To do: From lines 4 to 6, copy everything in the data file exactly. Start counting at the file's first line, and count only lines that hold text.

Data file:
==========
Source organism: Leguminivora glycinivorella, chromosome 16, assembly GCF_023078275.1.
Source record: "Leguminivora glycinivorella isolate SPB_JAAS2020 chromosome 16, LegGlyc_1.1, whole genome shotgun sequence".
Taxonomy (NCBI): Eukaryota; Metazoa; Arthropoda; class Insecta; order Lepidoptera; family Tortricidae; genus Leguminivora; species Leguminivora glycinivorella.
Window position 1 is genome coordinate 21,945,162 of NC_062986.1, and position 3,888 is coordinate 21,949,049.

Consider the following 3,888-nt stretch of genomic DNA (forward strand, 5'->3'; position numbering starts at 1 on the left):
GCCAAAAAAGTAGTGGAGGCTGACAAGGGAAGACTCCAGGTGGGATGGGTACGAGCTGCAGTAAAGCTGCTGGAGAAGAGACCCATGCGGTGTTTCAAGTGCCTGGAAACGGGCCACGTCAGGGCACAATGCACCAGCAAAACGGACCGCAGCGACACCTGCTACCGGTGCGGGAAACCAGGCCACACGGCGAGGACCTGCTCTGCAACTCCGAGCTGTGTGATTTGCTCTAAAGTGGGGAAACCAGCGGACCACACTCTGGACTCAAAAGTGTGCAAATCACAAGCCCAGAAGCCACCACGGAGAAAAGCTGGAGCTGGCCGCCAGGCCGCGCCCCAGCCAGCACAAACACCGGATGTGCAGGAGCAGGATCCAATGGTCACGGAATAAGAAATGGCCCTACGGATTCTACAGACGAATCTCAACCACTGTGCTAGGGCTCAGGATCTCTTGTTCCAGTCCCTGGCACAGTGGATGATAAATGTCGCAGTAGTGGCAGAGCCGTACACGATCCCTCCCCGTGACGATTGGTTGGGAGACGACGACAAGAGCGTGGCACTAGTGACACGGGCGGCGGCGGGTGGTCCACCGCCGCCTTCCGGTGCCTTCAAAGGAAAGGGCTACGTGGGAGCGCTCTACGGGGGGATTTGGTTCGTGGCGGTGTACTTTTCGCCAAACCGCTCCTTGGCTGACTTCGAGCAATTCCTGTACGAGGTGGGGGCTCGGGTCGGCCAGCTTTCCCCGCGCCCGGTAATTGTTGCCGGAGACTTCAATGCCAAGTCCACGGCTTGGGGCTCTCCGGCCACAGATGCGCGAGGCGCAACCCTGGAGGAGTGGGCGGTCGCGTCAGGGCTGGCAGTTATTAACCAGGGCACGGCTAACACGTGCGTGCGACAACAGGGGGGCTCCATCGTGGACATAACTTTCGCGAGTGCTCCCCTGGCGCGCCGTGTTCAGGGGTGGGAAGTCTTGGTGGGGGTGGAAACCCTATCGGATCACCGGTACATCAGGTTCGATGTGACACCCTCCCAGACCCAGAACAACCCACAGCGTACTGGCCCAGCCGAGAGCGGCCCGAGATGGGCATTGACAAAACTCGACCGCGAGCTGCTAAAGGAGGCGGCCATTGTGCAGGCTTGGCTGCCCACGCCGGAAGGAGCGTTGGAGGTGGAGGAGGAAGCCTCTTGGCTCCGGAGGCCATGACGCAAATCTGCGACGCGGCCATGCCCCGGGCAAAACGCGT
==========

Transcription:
Window position 1 is genome coordinate 21,945,162 of NC_062986.1, and position 3,888 is coordinate 21,949,049.

Consider the following 3,888-nt stretch of genomic DNA (forward strand, 5'->3'; position numbering starts at 1 on the left):
GCCAAAAAAGTAGTGGAGGCTGACAAGGGAAGACTCCAGGTGGGATGGGTACGAGCTGCAGTAAAGCTGCTGGAGAAGAGACCCATGCGGTGTTTCAAGTGCCTGGAAACGGGCCACGTCAGGGCACAATGCACCAGCAAAACGGACCGCAGCGACACCTGCTACCGGTGCGGGAAACCAGGCCACACGGCGAGGACCTGCTCTGCAACTCCGAGCTGTGTGATTTGCTCTAAAGTGGGGAAACCAGCGGACCACACTCTGGACTCAAAAGTGTGCAAATCACAAGCCCAGAAGCCACCACGGAGAAAAGCTGGAGCTGGCCGCCAGGCCGCGCCCCAGCCAGCACAAACACCGGATGTGCAGGAGCAGGATCCAATGGTCACGGAATAAGAAATGGCCCTACGGATTCTACAGACGAATCTCAACCACTGTGCTAGGGCTCAGGATCTCTTGTTCCAGTCCCTGGCACAGTGGATGATAAATGTCGCAGTAGTGGCAGAGCCGTACACGATCCCTCCCCGTGACGATTGGTTGGGAGACGACGACAAGAGCGTGGCACTAGTGACACGGGCGGCGGCGGGTGGTCCACCGCCGCCTTCCGGTGCCTTCAAAGGAAAGGGCTACGTGGGAGCGCTCTACGGGGGGATTTGGTTCGTGGCGGTGTACTTTTCGCCAAACCGCTCCTTGGCTGACTTCGAGCAATTCCTGTACGAGGTGGGGGCTCGGGTCGGCCAGCTTTCCCCGCGCCCGGTAATTGTTGCCGGAGACTTCAATGCCAAGTCCACGGCTTGGGGCTCTCCGGCCACAGATGCGCGAGGCGCAACCCTGGAGGAGTGGGCGGTCGCGTCAGGGCTGGCAGTTATTAACCAGGGCACGGCTAACACGTGCGTGCGACAACAGGGGGGCTCCATCGTGGACATAACTTTCGCGAGTGCTCCCCTGGCGCGCCGTGTTCAGGGGTGGGAAGTCTTGGTGGGGGTGGAAACCCTATCGGATCACCGGTACATCAGGTTCGATGTGACACCCTCCCAGACCCAGAACAACCCACAGCGTACTGGCCCAGCCGAGAGCGGCCCGAGATGGGCATTGACAAAACTCGACCGCGAGCTGCTAAAGGAGGCGGCCATTGTGCAGGCTTGGCTGCCCACGCCGGAAGGAGCGTTGGAGGTGGAGGAGGAAGCCTCTTGGCTCCGGAGGCCATGACGCAAATCTGCGACGCGGCCATGCCCCGGGCAAAACGCGT